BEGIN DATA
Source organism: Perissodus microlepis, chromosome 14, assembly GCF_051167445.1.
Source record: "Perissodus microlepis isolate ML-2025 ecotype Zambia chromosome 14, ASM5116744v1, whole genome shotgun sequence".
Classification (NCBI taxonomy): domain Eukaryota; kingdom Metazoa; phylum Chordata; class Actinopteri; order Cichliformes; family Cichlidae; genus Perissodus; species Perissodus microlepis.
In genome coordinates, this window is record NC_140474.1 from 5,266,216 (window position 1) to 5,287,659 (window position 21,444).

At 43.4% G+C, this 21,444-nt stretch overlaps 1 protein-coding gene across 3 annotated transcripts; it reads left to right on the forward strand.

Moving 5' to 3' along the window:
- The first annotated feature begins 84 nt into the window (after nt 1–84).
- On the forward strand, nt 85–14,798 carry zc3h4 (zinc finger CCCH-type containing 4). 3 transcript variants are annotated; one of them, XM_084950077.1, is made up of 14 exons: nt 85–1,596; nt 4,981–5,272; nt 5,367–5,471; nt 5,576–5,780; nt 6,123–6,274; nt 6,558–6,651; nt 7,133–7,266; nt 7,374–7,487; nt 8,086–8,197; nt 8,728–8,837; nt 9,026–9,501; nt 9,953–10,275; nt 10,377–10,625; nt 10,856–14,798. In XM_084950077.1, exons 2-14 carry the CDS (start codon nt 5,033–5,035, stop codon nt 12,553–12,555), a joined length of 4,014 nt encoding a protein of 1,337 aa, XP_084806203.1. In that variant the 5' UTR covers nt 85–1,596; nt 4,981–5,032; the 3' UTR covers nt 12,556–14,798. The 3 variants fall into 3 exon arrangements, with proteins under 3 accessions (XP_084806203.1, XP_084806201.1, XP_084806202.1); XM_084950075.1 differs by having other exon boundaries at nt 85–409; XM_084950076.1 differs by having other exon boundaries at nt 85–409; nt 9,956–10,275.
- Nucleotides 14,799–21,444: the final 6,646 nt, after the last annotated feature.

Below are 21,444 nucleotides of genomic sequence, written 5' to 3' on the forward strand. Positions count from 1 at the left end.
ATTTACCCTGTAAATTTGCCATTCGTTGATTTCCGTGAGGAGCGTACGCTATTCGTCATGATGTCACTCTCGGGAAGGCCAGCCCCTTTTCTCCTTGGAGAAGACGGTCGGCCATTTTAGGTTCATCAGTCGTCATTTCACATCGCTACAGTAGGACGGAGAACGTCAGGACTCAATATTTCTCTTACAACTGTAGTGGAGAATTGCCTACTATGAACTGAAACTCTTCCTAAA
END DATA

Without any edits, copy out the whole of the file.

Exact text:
Source organism: Perissodus microlepis, chromosome 14, assembly GCF_051167445.1.
Source record: "Perissodus microlepis isolate ML-2025 ecotype Zambia chromosome 14, ASM5116744v1, whole genome shotgun sequence".
Classification (NCBI taxonomy): domain Eukaryota; kingdom Metazoa; phylum Chordata; class Actinopteri; order Cichliformes; family Cichlidae; genus Perissodus; species Perissodus microlepis.
In genome coordinates, this window is record NC_140474.1 from 5,266,216 (window position 1) to 5,287,659 (window position 21,444).

At 43.4% G+C, this 21,444-nt stretch overlaps 1 protein-coding gene across 3 annotated transcripts; it reads left to right on the forward strand.

Moving 5' to 3' along the window:
- The first annotated feature begins 84 nt into the window (after nt 1–84).
- On the forward strand, nt 85–14,798 carry zc3h4 (zinc finger CCCH-type containing 4). 3 transcript variants are annotated; one of them, XM_084950077.1, is made up of 14 exons: nt 85–1,596; nt 4,981–5,272; nt 5,367–5,471; nt 5,576–5,780; nt 6,123–6,274; nt 6,558–6,651; nt 7,133–7,266; nt 7,374–7,487; nt 8,086–8,197; nt 8,728–8,837; nt 9,026–9,501; nt 9,953–10,275; nt 10,377–10,625; nt 10,856–14,798. In XM_084950077.1, exons 2-14 carry the CDS (start codon nt 5,033–5,035, stop codon nt 12,553–12,555), a joined length of 4,014 nt encoding a protein of 1,337 aa, XP_084806203.1. In that variant the 5' UTR covers nt 85–1,596; nt 4,981–5,032; the 3' UTR covers nt 12,556–14,798. The 3 variants fall into 3 exon arrangements, with proteins under 3 accessions (XP_084806203.1, XP_084806201.1, XP_084806202.1); XM_084950075.1 differs by having other exon boundaries at nt 85–409; XM_084950076.1 differs by having other exon boundaries at nt 85–409; nt 9,956–10,275.
- Nucleotides 14,799–21,444: the final 6,646 nt, after the last annotated feature.

Below are 21,444 nucleotides of genomic sequence, written 5' to 3' on the forward strand. Positions count from 1 at the left end.
ATTTACCCTGTAAATTTGCCATTCGTTGATTTCCGTGAGGAGCGTACGCTATTCGTCATGATGTCACTCTCGGGAAGGCCAGCCCCTTTTCTCCTTGGAGAAGACGGTCGGCCATTTTAGGTTCATCAGTCGTCATTTCACATCGCTACAGTAGGACGGAGAACGTCAGGACTCAATATTTCTCTTACAACTGTAGTGGAGAATTGCCTACTATGAACTGAAACTCTTCCTAAA